Long Exposure Of Laser Through Water Drops

Sometimes the most amazing things happen when you leave your shutter open for a long duration. Especially if you do it in the rain, while pointing a 200 mW Laser across it.

Kryptonite Falls

Light painting master Jeremy Jackson went for a “regular” laser light painting in the rain and came across an interesting phenomena. The drops diffracted the light and created snow-flake-like patterns when the laser hit the drops.

Here is how Reddit user Staus explains it:

“It’s from the light wave interfering with itself. Light is a wave. Waves constructively and destructively interfere with each other, depending on the relative phase of the waves that are interfering. Laser light is coherent, meaning it’s all in phase to start with. When light hits something that scatters it, like dust in the air, the air/water interface in a rain drop, or probably the regular pattern in the chip of your camera, the wave gets spread out. When these spread out waves recombine some have traveled farther in space than others, so some of those waves have shifted in phase with each other. As a result when they recombine there’s constructive and destructive interference, which you see as that banding pattern. Different rain drops are different sizes and different distances from the laser beam, so they look different from each other.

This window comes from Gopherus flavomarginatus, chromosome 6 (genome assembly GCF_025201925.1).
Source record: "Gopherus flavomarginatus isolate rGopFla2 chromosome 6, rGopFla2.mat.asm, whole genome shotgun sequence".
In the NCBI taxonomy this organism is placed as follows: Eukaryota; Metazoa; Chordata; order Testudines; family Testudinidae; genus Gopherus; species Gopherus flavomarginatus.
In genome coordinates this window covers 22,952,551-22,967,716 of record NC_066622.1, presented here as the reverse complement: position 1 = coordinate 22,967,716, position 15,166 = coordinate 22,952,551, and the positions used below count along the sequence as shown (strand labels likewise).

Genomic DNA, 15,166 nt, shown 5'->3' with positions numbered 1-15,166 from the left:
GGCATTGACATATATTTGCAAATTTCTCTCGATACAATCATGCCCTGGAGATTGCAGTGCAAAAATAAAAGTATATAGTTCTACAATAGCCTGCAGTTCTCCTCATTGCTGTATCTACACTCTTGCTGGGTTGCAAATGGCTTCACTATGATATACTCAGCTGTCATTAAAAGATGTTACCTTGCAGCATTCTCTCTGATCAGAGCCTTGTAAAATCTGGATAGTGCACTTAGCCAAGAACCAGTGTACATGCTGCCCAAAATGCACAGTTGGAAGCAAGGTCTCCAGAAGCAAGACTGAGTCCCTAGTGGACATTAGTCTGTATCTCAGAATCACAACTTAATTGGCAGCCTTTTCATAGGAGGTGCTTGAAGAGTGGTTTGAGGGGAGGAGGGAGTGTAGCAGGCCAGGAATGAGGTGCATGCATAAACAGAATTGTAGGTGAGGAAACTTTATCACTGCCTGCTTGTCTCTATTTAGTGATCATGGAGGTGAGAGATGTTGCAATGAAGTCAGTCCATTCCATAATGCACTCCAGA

The name for this is diffraction, as pointed out. #

If you clicked the image above and aid a visit to Jeremy’s stream, stick around for a while he has some amazing light painting photographs.

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